I was born and lived in Spigurnell Road no 32 from 1951.My father George lived in Spigurnell Road from 1930’s.When he died in’76 we moved to number 3 until I got married in 1982 and moved to Edmonton.Spigurnell Road was a great place to live.Number 32 was 2 up 2 down toilet out the back council house in those days

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Comment
Lewis   
Added: 27 Jul 2021 20:48 GMT   

Ploy
Allotment

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Comment
   
Added: 27 Jul 2021 14:31 GMT   

correction
Chaucer did not write Pilgrims Progress. His stories were called the Canterbury Tales

Reply
Comment
old lady   
Added: 19 Jul 2021 11:58 GMT   

mis information
Cheltenham road was originally
Hall road not Hill rd
original street name printed on house still standing

Reply
Comment
Patricia Bridges   
Added: 19 Jul 2021 10:57 GMT   

Lancefield Coachworks
My grandfather Tom Murray worked here

Reply
Lived here
Former Philbeach Gardens Resident   
Added: 14 Jul 2021 00:44 GMT   

Philbeach Gardens Resident (Al Stewart)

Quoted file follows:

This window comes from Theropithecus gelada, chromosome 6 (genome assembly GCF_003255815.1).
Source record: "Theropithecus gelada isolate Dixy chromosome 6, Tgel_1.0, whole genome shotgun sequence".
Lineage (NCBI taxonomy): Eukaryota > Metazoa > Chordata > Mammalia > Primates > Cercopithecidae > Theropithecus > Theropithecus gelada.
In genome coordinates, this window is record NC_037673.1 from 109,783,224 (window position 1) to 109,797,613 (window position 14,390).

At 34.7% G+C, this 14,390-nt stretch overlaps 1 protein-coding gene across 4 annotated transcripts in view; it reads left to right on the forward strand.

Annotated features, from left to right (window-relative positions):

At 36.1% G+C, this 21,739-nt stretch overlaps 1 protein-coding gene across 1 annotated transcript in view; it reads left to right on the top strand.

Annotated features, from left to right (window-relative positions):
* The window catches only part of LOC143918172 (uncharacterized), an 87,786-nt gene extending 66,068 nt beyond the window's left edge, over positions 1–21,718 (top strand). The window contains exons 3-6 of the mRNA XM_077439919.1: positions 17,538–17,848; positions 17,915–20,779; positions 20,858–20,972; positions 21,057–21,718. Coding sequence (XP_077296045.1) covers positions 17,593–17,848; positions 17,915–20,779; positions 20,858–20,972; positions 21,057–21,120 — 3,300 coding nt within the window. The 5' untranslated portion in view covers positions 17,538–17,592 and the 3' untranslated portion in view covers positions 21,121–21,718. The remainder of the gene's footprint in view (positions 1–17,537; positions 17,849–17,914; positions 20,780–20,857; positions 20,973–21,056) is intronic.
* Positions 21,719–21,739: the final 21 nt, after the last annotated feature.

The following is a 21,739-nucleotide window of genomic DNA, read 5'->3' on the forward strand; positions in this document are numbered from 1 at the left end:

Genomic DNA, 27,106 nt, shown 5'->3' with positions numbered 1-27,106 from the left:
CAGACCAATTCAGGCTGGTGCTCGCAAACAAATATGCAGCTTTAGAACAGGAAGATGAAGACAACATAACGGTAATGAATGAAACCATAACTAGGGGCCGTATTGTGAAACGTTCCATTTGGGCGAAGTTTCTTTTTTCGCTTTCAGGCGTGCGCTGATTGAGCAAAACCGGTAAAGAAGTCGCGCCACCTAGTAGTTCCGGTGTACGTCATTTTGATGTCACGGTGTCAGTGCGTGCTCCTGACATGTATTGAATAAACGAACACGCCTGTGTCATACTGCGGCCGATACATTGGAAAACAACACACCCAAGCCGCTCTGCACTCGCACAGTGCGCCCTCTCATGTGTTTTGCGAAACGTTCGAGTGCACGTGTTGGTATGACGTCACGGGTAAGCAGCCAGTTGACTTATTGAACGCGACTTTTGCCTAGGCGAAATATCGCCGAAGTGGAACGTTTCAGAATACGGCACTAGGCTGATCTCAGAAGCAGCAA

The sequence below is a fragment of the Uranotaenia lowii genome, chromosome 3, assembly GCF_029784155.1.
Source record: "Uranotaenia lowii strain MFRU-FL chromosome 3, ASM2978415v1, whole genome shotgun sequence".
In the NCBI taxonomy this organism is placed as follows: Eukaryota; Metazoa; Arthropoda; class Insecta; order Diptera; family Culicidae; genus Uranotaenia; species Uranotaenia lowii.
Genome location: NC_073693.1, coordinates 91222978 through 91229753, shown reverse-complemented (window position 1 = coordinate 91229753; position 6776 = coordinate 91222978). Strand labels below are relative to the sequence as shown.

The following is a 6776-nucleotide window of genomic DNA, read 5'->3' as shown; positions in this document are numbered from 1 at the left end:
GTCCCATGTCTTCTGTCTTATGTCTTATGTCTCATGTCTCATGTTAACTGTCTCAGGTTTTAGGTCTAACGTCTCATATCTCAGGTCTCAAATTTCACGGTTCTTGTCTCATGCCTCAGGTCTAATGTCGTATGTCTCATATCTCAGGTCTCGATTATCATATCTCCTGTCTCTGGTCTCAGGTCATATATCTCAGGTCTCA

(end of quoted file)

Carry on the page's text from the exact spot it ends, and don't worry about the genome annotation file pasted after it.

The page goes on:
Al Stewart, who had huts in the 70s with the sings ’Year of the Cat’ and ’On The Borders’, lived in Philbeach Gdns for a while and referenced Earl’s Court in a couple of his songs.
I lived in Philbeach Gardens from a child until my late teens. For a few years, on one evening in the midst of Summer, you could hear Al Stewart songs ringing out across Philbeach Gardens, particularly from his album ’Time Passages". I don’t think Al was living there at the time but perhaps he came back to see some pals. Or perhaps the broadcasters were just his fans,like me.
Either way, it was a wonderful treat to hear!

Reply

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Digby Crescent, N4 Digby Crescent is one of the streets of London in the N4 postal area.
Elphinstone Street, N5 This is a street in the N5 postcode area
Elwood Street, N5 Elwood Street is one of the streets of London in the N5 postal area.
Finsbury Gate, N4 Finsbury Gate is a road in the N4 postcode area
Finsbury Park Road, N4 Finsbury Park Road is one of the streets of London in the N4 postal area.